So we must forget about raising objections about anything that matters. Part of the punishment that the WA is primarily about.

From Article 14

  1. Without prejudice to paragraph 4, the authorities of the United Kingdom shall be responsible for implementing and applying the provisions of Union law made applicable by this Protocol to and in the United Kingdom in respect of Northern Ireland.
  2. … In particular, the Court of Justice of the European Union shall have jurisdiction as provided for in the Treaties in this respect.

Link this with Article 185 and we have the evidence that Juliet Samuel has misunderstood the backstop. To ensure that the UK will have no wriggle room, the authors (presumably not Mrs May, though she accepts it and wants her Parliament to do so too) produce this:

From Article 9

  1. The United Kingdom shall establish or maintain an operationally independent authority (“the independent authority”).
  2. Decisions of the independent authority shall produce in respect of and in the United Kingdom the same legal effects as those which comparable decisions of the European Commission acting under the Union State aid law provisions listed in Annex 8 to this Protocol produce within the Union and its Member States.

From Article 10

  1. Where disputes arise in relation to the verification procedures of Article 9 which cannot be settled between the customs authorities requesting a verification and the customs authorities responsible for carrying out this verification, or where they raise a question as to the interpretation of this Annex, they shall be submitted to the Joint Committee.

To understand the significance of this last point we need to go back to the main parts of the WA, which sets up a Joint Committee with power over decisions made by the UK Parliament.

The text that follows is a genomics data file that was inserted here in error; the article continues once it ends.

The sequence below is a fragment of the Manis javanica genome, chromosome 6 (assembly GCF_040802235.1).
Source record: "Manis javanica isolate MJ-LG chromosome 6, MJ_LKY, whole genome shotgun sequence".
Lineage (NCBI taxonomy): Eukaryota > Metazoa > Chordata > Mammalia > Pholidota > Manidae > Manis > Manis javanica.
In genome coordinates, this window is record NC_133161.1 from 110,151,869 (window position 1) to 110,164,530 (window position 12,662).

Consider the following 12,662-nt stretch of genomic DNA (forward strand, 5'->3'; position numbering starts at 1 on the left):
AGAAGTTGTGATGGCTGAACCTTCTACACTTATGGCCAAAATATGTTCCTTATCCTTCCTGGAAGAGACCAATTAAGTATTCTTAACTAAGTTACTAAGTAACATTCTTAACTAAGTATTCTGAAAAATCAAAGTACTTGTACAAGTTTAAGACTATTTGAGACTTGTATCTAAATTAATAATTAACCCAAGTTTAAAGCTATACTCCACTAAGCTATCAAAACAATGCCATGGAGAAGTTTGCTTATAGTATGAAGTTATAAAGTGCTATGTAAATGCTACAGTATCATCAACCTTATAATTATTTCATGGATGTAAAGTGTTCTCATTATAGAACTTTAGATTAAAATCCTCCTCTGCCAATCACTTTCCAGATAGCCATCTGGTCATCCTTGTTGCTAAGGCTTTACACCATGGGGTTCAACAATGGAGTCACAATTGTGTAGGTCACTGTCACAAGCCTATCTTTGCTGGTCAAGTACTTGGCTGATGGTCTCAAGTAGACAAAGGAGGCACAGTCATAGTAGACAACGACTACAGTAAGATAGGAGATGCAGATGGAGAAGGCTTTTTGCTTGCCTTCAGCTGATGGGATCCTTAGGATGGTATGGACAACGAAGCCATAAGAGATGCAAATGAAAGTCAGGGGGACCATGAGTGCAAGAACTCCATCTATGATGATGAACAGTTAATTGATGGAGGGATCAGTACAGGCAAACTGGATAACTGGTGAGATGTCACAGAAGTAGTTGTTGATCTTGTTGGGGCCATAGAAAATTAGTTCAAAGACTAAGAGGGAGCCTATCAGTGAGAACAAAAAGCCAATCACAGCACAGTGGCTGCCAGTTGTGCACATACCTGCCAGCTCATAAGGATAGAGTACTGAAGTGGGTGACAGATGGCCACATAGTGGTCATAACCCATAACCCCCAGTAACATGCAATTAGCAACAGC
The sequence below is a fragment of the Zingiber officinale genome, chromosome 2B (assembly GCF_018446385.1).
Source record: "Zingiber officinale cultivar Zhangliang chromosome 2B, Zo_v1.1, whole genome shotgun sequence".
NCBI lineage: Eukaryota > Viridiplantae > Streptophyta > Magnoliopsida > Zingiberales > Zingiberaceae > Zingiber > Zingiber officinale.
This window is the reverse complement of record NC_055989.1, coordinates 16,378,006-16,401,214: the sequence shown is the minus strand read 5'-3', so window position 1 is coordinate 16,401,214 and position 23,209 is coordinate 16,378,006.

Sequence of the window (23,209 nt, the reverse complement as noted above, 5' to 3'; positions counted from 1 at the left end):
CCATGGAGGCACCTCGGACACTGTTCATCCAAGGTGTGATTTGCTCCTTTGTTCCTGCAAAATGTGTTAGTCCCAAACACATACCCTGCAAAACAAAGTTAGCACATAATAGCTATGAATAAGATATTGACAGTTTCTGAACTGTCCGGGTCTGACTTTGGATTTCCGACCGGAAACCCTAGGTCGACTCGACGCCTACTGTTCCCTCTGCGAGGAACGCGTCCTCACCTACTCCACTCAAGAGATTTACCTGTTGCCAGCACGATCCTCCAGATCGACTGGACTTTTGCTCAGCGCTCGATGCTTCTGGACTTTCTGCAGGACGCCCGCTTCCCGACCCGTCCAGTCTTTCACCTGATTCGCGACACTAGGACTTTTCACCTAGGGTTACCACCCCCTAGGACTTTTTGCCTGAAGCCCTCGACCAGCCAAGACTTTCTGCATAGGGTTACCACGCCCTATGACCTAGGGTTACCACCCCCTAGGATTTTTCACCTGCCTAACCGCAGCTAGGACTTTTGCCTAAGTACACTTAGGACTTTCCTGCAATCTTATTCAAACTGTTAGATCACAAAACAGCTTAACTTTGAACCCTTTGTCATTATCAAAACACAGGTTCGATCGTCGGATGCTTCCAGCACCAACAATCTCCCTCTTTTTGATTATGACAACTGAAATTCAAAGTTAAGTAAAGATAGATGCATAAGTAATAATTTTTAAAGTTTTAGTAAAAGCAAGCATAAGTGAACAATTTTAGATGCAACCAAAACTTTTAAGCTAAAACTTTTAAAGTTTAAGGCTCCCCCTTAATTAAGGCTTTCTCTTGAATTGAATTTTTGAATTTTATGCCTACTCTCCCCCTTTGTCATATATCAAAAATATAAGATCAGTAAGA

From Article 166

  1. The Joint Committee shall, for the purposes of this Agreement, have the power to adopt decisions in respect of all matters for which this Agreement so provides…
  2. The decisions adopted by the Joint Committee shall be binding on the Union and the United Kingdom, and the Union and the United Kingdom shall implement those decisions. They shall have the same legal effect as this Agreement.

This is not about the withdrawal or about any transition period; this is intended to be a permanent feature carried forward into any future relationship agreement between the EU and UK.

From Article 168

For any dispute between the Union and the United Kingdom arising under this Agreement, the Union and the United Kingdom shall only have recourse to the procedures provided for in this Agreement.

Again, in case the UK tries to wriggle. The WA allows for arbitration, except:

From Article 174

  1. Where a dispute submitted to arbitration in accordance with this Title raises a question of interpretation of a concept of Union law, a question of interpretation of a provision of Union law referred to in this Agreement or a question of whether the United Kingdom has complied with its obligations under Article 89(2), the arbitration panel shall not decide on any such question. In such case, it shall request the Court of Justice of the European Union to give a ruling on the question. The Court of Justice of the European Union shall have jurisdiction to give such a ruling which shall be binding on the arbitration panel.

As we said in Draft Withdrawal Agreement: A Fatal Flaw, it is more than likely that any dispute submitted by the UK will fall under one of these categories, particularly as the interpretation of Union law is within the remit of the CJEU. In other words, in most cases ‘arbitration’ will be handed to the CJEU for a decision, which will bind the UK. And where the matter isn’t handed over, the arbitration panel’s decision will bind the UK. There will be no wriggling out of this trap.

Sorry Ms Samuel, there is no escape from the jurisdiction of EU courts, which surely is as good a reason as any for continuing to reject the Withdrawal Agreement.